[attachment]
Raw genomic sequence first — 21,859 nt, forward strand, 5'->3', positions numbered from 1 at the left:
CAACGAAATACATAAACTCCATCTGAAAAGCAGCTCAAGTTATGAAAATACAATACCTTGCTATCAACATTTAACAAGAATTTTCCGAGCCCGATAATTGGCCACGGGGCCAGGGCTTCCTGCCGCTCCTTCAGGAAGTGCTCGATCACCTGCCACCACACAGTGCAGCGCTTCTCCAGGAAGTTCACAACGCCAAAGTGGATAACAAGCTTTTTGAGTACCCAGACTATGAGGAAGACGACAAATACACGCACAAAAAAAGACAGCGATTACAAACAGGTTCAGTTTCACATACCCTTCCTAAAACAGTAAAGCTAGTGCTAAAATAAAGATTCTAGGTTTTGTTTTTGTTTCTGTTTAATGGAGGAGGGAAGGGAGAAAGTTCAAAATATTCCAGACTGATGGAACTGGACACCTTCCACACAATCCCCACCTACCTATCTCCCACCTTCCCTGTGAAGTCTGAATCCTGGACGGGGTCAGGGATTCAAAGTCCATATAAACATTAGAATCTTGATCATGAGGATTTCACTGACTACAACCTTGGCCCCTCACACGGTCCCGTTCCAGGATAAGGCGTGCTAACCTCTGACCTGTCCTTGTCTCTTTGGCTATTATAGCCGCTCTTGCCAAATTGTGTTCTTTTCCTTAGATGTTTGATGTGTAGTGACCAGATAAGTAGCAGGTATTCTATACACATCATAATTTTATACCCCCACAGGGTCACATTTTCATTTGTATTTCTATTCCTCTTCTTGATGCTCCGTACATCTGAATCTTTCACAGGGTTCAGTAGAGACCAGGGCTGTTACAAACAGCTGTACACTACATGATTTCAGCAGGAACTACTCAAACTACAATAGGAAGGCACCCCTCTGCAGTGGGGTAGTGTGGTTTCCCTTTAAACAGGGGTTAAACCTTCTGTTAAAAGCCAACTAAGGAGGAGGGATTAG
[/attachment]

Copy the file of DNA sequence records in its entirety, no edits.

Raw genomic sequence first — 21,859 nt, forward strand, 5'->3', positions numbered from 1 at the left:
CAACGAAATACATAAACTCCATCTGAAAAGCAGCTCAAGTTATGAAAATACAATACCTTGCTATCAACATTTAACAAGAATTTTCCGAGCCCGATAATTGGCCACGGGGCCAGGGCTTCCTGCCGCTCCTTCAGGAAGTGCTCGATCACCTGCCACCACACAGTGCAGCGCTTCTCCAGGAAGTTCACAACGCCAAAGTGGATAACAAGCTTTTTGAGTACCCAGACTATGAGGAAGACGACAAATACACGCACAAAAAAAGACAGCGATTACAAACAGGTTCAGTTTCACATACCCTTCCTAAAACAGTAAAGCTAGTGCTAAAATAAAGATTCTAGGTTTTGTTTTTGTTTCTGTTTAATGGAGGAGGGAAGGGAGAAAGTTCAAAATATTCCAGACTGATGGAACTGGACACCTTCCACACAATCCCCACCTACCTATCTCCCACCTTCCCTGTGAAGTCTGAATCCTGGACGGGGTCAGGGATTCAAAGTCCATATAAACATTAGAATCTTGATCATGAGGATTTCACTGACTACAACCTTGGCCCCTCACACGGTCCCGTTCCAGGATAAGGCGTGCTAACCTCTGACCTGTCCTTGTCTCTTTGGCTATTATAGCCGCTCTTGCCAAATTGTGTTCTTTTCCTTAGATGTTTGATGTGTAGTGACCAGATAAGTAGCAGGTATTCTATACACATCATAATTTTATACCCCCACAGGGTCACATTTTCATTTGTATTTCTATTCCTCTTCTTGATGCTCCGTACATCTGAATCTTTCACAGGGTTCAGTAGAGACCAGGGCTGTTACAAACAGCTGTACACTACATGATTTCAGCAGGAACTACTCAAACTACAATAGGAAGGCACCCCTCTGCAGTGGGGTAGTGTGGTTTCCCTTTAAACAGGGGTTAAACCTTCTGTTAAAAGCCAACTAAGGAGGAGGGATTAG